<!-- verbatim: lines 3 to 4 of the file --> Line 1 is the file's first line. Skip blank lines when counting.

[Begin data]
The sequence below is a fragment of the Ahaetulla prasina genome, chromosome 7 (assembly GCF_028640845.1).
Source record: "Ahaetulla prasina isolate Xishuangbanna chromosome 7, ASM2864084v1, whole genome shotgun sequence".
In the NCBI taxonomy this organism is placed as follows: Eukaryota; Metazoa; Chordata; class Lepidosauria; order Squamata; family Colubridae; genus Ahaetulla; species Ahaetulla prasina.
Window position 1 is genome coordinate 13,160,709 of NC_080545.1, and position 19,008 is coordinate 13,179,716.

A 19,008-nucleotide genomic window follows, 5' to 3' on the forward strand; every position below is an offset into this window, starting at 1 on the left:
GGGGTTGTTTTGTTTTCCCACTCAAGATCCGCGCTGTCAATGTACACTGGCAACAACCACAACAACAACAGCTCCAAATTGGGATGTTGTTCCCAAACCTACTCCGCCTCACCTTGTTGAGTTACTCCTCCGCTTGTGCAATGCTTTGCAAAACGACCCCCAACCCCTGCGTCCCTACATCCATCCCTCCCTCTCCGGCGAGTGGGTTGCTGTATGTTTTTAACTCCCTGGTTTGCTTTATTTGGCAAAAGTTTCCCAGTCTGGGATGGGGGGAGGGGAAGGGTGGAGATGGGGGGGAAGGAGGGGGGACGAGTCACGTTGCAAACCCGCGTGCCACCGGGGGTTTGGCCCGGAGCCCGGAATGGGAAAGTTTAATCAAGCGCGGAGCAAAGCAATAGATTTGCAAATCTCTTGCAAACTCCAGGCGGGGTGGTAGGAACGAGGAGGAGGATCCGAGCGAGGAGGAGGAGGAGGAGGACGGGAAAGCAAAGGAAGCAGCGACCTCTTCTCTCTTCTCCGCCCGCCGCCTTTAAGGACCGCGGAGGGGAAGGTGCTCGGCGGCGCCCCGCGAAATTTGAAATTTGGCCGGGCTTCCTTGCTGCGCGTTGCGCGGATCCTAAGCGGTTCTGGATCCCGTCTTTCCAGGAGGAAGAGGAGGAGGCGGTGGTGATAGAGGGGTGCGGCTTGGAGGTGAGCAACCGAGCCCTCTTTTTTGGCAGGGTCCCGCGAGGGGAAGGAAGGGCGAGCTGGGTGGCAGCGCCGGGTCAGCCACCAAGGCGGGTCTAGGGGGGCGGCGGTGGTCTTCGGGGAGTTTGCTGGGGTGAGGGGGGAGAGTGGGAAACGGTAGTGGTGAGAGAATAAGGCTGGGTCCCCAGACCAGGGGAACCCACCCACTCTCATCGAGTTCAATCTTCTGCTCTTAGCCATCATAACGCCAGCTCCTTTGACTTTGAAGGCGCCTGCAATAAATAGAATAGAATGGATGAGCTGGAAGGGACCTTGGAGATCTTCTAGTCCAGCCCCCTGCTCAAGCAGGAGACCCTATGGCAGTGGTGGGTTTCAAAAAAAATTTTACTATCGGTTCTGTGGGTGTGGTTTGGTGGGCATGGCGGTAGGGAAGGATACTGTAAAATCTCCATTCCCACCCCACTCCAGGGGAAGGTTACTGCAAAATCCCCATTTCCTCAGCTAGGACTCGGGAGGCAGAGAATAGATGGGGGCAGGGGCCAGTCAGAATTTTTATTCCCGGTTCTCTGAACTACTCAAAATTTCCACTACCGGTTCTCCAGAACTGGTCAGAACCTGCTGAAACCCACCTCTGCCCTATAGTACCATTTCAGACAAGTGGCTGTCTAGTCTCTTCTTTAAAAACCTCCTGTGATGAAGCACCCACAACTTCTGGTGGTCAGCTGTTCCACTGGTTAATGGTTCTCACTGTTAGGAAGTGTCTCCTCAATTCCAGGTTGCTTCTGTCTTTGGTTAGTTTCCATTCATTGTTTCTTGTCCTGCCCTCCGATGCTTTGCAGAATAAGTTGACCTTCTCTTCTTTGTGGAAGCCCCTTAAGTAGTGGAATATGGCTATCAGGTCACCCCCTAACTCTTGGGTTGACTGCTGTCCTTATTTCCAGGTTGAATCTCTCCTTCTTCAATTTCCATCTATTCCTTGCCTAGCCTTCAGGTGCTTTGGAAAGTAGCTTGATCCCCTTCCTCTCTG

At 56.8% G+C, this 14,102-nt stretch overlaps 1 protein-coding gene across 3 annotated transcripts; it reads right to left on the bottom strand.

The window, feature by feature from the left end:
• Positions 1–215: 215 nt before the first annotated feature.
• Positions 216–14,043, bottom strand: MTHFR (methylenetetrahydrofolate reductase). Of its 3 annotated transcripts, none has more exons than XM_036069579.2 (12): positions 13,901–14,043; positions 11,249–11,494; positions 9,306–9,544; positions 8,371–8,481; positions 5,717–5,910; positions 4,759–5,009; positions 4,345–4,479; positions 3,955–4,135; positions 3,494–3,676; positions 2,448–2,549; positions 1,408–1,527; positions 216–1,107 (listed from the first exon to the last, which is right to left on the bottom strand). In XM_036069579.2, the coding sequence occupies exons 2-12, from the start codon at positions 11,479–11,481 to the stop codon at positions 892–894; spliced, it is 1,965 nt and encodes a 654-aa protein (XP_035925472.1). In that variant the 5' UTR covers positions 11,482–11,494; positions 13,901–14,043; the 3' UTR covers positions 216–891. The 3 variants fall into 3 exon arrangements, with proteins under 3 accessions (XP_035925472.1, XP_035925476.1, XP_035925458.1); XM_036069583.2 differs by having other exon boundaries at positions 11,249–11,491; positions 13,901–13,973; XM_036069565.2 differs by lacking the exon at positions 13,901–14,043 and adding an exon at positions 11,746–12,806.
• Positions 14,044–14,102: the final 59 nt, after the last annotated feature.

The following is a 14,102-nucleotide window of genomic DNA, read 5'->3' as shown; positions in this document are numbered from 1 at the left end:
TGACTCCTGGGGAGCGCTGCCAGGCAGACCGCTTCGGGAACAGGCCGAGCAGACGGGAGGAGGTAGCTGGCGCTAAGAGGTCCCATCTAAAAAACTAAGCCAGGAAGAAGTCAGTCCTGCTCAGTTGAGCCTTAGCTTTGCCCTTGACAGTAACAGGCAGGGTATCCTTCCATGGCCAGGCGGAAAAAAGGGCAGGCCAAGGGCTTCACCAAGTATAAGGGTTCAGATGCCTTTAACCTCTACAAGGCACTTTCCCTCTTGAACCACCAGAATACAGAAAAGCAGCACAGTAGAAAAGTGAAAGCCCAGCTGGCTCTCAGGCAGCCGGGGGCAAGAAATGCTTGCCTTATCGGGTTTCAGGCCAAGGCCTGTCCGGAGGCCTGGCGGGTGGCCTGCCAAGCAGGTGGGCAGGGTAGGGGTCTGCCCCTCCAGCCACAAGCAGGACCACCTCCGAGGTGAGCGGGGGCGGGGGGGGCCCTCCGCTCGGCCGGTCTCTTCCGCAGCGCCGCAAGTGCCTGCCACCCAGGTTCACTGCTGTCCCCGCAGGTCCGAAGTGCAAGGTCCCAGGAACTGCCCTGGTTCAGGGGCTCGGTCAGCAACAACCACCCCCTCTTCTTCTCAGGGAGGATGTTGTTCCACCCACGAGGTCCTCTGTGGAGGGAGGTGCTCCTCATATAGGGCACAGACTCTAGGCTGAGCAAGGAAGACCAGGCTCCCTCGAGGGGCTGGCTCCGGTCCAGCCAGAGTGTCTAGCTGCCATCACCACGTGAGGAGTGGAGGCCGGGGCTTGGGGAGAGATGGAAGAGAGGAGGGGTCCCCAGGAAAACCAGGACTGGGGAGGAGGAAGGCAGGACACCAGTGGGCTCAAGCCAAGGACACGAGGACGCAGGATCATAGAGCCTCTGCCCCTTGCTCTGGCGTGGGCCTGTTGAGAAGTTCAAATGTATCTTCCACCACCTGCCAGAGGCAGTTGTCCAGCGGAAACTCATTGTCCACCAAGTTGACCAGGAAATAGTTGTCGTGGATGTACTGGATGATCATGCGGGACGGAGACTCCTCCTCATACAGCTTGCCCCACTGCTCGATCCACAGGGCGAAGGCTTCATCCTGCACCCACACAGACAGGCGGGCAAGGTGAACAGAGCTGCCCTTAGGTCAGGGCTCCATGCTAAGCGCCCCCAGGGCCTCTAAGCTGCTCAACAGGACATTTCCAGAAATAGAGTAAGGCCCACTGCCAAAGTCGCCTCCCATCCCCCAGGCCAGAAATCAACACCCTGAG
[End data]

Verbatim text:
In the NCBI taxonomy this organism is placed as follows: Eukaryota; Metazoa; Chordata; class Lepidosauria; order Squamata; family Colubridae; genus Ahaetulla; species Ahaetulla prasina.
Window position 1 is genome coordinate 13,160,709 of NC_080545.1, and position 19,008 is coordinate 13,179,716.